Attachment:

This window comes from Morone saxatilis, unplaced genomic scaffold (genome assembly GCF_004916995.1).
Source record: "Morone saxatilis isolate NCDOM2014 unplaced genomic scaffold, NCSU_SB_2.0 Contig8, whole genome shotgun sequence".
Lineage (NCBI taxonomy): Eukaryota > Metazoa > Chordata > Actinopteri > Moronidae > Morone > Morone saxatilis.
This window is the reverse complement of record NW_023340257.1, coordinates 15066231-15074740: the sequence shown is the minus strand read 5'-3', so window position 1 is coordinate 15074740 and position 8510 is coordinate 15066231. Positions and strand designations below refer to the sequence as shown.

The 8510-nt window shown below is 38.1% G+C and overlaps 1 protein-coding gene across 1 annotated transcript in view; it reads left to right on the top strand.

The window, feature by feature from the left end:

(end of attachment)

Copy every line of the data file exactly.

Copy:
This window comes from Morone saxatilis, unplaced genomic scaffold (genome assembly GCF_004916995.1).
Source record: "Morone saxatilis isolate NCDOM2014 unplaced genomic scaffold, NCSU_SB_2.0 Contig8, whole genome shotgun sequence".
Lineage (NCBI taxonomy): Eukaryota > Metazoa > Chordata > Actinopteri > Moronidae > Morone > Morone saxatilis.
This window is the reverse complement of record NW_023340257.1, coordinates 15066231-15074740: the sequence shown is the minus strand read 5'-3', so window position 1 is coordinate 15074740 and position 8510 is coordinate 15066231. Positions and strand designations below refer to the sequence as shown.

The 8510-nt window shown below is 38.1% G+C and overlaps 1 protein-coding gene across 1 annotated transcript in view; it reads left to right on the top strand.

The window, feature by feature from the left end: